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Aside from a handful of select Napa Cabs, I feel that Oregon Pinot Noir ‘can be’ one of the most amazing wines produced in the US (just my opinion – if your opinion differs from mine, then you are most likely wrong).  I would drink Oregon Pinot every night if I could reasonably afford to – or if the Willamette Valley Winery Association would just ship up a monthly allotment of wines for me to blog about.  As prices for Willamette Valley pinot noirs continue to climb, they are on the verge of losing a spot on my ‘wines to drink a few nights a week’ list and are moving to my ‘drink on special occasions’ list.   The adage ‘a rising tide lifts all ships’ is clearly obvious in the Willamette Valley.  Even producers of moderate quality pinot have benefited from this rising tide of prices and gotten away with high prices.

One of the by products of the success of pinot noir in the Willamette Valley is the shadow cast over other varietals, in particular Chardonnay.  Historically, the quality of most Chardonnay coming out of Oregon has been questionable at best, and some of it was down right awful.  Realizing the opportunity lost, a small group of winemakers formed an organization called ORCA (Oregon Chardonnay Alliance) that is dedicated to improving the quality of Willamette Valley Chardonnay.  

One of these winemakers dedicated to producing wines that express the full potential of the Chardonnay grape is Mike Hallock of Carabella Vineyards.  Carabella was started by Mike and Cara Hallock back in the 90’s after a 12 year search for a location that “combines the best criteria of top quality Oregon and French terriors.”  That location turned out to be a 49 acre plot located in the Chehalem Mountains AVA in Oregon’s Northern Willamette Valley.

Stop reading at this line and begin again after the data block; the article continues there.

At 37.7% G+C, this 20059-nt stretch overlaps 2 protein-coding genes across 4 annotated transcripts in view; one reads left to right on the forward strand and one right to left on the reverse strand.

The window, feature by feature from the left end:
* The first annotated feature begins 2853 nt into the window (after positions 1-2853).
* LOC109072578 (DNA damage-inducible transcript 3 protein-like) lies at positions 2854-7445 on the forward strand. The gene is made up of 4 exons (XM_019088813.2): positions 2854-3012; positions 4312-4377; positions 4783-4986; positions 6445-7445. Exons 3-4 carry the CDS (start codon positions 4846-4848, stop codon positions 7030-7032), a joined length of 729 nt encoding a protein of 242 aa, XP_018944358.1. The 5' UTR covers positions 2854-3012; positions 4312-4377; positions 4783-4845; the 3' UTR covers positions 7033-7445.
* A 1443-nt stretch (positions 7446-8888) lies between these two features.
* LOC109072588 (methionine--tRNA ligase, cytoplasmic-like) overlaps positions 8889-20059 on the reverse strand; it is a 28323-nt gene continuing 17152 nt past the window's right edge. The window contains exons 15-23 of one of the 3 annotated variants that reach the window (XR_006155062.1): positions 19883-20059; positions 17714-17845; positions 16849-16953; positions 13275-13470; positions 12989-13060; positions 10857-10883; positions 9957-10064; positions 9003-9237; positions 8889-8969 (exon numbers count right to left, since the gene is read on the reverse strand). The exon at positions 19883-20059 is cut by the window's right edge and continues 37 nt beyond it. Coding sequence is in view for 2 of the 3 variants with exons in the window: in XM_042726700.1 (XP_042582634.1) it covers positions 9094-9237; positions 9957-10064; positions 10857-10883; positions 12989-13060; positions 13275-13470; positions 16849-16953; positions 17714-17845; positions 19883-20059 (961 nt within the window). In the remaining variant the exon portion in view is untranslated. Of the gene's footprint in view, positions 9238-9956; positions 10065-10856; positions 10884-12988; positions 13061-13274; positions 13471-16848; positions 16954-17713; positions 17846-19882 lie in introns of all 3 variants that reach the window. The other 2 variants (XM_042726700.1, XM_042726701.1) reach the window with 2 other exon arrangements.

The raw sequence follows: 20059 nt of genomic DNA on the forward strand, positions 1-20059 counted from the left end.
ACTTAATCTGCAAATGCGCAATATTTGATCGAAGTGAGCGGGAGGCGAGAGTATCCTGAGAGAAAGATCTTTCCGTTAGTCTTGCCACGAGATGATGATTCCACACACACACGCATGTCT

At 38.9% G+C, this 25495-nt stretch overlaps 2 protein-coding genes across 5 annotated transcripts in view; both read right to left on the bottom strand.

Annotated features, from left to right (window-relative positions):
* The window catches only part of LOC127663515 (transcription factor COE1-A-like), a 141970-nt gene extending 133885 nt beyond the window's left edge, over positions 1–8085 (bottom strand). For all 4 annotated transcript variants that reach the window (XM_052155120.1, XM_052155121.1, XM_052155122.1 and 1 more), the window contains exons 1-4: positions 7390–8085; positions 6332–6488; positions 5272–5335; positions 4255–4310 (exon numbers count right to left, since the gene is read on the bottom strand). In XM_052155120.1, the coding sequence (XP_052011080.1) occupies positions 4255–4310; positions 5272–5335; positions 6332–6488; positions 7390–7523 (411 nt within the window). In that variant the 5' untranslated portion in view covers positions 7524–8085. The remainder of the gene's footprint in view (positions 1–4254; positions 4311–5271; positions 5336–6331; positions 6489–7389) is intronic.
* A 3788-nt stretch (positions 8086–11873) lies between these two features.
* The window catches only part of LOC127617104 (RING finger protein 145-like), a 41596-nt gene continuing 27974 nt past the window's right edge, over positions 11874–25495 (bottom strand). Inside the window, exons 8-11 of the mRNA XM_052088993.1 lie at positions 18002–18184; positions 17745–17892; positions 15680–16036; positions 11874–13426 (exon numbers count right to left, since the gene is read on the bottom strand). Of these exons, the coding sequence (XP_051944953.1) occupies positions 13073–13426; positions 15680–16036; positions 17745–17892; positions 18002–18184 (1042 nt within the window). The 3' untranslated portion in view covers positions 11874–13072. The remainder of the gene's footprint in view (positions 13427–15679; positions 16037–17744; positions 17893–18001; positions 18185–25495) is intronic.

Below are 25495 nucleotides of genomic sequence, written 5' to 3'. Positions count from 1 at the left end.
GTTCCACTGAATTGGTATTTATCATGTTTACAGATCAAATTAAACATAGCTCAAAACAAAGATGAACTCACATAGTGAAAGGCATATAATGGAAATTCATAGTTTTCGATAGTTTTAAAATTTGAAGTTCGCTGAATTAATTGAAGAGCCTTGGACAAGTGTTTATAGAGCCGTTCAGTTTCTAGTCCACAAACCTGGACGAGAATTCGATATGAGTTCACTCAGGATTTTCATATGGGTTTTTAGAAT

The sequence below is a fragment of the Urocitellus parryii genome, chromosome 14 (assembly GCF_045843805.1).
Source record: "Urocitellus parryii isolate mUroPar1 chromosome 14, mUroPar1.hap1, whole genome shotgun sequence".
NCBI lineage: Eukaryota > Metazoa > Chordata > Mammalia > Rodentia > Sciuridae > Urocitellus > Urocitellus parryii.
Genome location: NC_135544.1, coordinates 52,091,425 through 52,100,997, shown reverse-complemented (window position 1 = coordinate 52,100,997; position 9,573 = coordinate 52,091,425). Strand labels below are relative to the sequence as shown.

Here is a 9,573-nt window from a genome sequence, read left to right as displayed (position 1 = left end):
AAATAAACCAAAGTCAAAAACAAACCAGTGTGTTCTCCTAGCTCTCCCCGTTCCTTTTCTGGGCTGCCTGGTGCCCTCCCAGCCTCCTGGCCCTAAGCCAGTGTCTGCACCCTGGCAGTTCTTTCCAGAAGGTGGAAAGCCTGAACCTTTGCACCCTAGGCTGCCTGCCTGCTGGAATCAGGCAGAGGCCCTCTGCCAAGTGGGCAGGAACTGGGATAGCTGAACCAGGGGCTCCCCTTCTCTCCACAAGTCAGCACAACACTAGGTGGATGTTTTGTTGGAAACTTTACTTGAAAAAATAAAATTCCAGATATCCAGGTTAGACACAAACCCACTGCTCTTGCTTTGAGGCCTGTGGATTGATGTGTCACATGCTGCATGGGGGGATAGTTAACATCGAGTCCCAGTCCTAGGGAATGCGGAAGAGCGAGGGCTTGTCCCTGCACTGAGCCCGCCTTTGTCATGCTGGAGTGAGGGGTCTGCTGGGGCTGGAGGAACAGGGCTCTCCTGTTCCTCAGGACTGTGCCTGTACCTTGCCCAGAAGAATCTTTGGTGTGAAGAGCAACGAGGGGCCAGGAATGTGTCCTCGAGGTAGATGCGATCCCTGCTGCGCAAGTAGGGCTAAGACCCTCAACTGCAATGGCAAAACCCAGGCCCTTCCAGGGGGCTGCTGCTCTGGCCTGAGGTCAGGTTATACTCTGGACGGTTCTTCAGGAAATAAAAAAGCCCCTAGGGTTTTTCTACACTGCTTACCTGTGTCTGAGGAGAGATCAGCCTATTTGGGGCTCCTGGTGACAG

I had the chance to meet Mike last week while he was here in Virginia speaking at wine maker event at Bon Vivant in Smithfield, VA.  Mike has a background in geology and was trained as a winemaker in Colorado of all places (I believe Mike is the first Colorado trained winemaker that I’ve met). 

As part of the tasting, we sampled five of his Carabella wines including his 2006 Chardonnay made from the Dijon 76 clone.

Carabella 2006 Chardonnay Dijon 76 Clone

Carabella ChardonnayAt $32/bottle, this one is on the high side of what I typically pay for a Chardonnay.  This price appears consistent with other high quality Willamette Valley Chardonnays in Carabella’s peer group.  14.7% alcohol.  This dark straw wine opens with a strong butterscotch aroma which continues in the mouth.  As a compliment to that initial butterscotch aroma, I found buttered toast, pear and hints of mineral on the nose.  Smooth mouth feel with more butterscotch flavors along with vanilla and some citrus.  Clean finish with more pear.  We paired this with grilled fish tacos that worked very well together.

Although Carabella doesn’t have a tasting room to visit if you are in the Willamette Valley area, their wines are available for online ordering at their site:  http://www.carabellawine.com/home.html

Upcoming Travel Note:  I will be visiting Willamette Valley in August and am looking for recommendations on wineries to visit.  To date, I have plans to visit a handful of wineries including Sokol Blosser, De Ponte and a few others.  I would like to visit Amity, Adelsheim and Bergstrom – if any of you my fellow wine bloggers/readers have contacts at any of these Oregon wineries, please let me know.  I would like to make personal contact prior to my trip.

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